Before his research team's latest discovery, historian William Watson only suspected that something sinister had happened in Chester County when a group of Irish railroad workers died mysteriously in 1832.

Now, the Immaculata University professor is more certain: It probably involved murder.

At least six of the 57 men who traveled from Ireland to work on the Philadelphia & Columbia Railroad were likely killed in the midst of a cholera epidemic, researchers say.

"They were expendable because they were Irish Catholic immigrants at the bottom of the economic ladder," Watson said this week. "No one was there to advocate for them."

Their bones tell the story. Four skulls unearthed from the East Whiteland Township site believed to be the workers' encampment show signs of blunt trauma, researchers say. One unearthed this month has a hole that might be from a bullet.

The probability of murder is the latest finding in the Duffy's Cut Project, a nearly 10-year effort spearheaded by Watson and a team including his twin, the Rev. Frank Watson, also an historian.

Researchers are investigating the fate of 57 Irish immigrants who sailed from Donegal, Tyrone, and Derry Counties for Chester County in June 1832.

The men lived in a shanty and worked on a section of nearby railroad tracks known as Duffy's Cut. They faced anti-Irish sentiment, the cholera epidemic, and quarantine. By the end of August, they were dead.

Their deaths had been the subject of speculation and folklore until the Watsons and their research colleagues began piecing together a probable scenario from books, diaries, newspaper articles, railroad documents, and human bones.

Most of the men died of cholera, researchers say, but at least six probably met a different fate.

An archaeological dig at the shanty location near Sugartown and King Roads has uncovered what researchers believe are the graves of seven of the men. In them, they found the bones of six and the skulls of four.

Most of the artifacts were found last year, but two of the skulls were unearthed on Aug. 4 and 5.

With two additional skulls also showing signs of trauma, the case for murder became more concrete, said anthropologist Janet Monge, a member of the research team and the keeper of skeletal collections at the University of Pennsylvania Museum of Archaeology and Anthropology.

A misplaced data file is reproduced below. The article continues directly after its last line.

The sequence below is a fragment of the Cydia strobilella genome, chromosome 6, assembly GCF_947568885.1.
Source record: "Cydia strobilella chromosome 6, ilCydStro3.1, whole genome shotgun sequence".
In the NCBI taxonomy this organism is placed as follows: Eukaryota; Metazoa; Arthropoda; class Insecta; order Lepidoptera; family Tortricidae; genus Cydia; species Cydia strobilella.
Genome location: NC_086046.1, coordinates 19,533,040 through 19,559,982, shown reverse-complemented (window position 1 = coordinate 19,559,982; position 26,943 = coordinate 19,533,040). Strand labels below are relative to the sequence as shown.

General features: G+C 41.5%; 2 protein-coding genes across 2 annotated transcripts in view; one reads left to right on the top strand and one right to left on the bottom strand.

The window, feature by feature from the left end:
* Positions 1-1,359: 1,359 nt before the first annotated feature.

One of the skulls discovered this month with a hole in it also has a gash on a side that could have been made by an ax, Monge said.

"When you start to see many dramatic events in many different skeletons in and around the time of death, then you start to think that it's not accidental," Monge said.

The Watson brothers first suspected something ominous when they read about the workers in files that they inherited from their grandfather Joseph F. Tripician. Tripician, of Narberth, was the private secretary to Martin W. Clement, who served as president of the Philadelphia & Columbia for 16 years starting in 1933.

Documents show that all 57 workers had died of cholera. The brothers were suspicious. Watson said, as the disease's mortality indicates that only 40 to 60 percent of that group should have died.

Information in the file also led them to the burial site.

They enlisted the aid of Monge, the County Coroner's Office, geophysicist Timothy Bechtel, and Earl Schandelmeier, an adjunct professor at Immaculata, as well as student assistants Robert Frank and Pat Barry. Another member of the group, Immaculata professor John Ahtes 3d, died last month.

William Watson said he believes the immigrant workers fell victim to prejudice and xenophobia during a time when people feared the spread of cholera so much that newspaper accounts describe families' shunning infected relatives and leaving them to die alone.

Researchers say they believe a mass grave containing the remaining workers is in a ravine just west of the location where the remains were unearthed.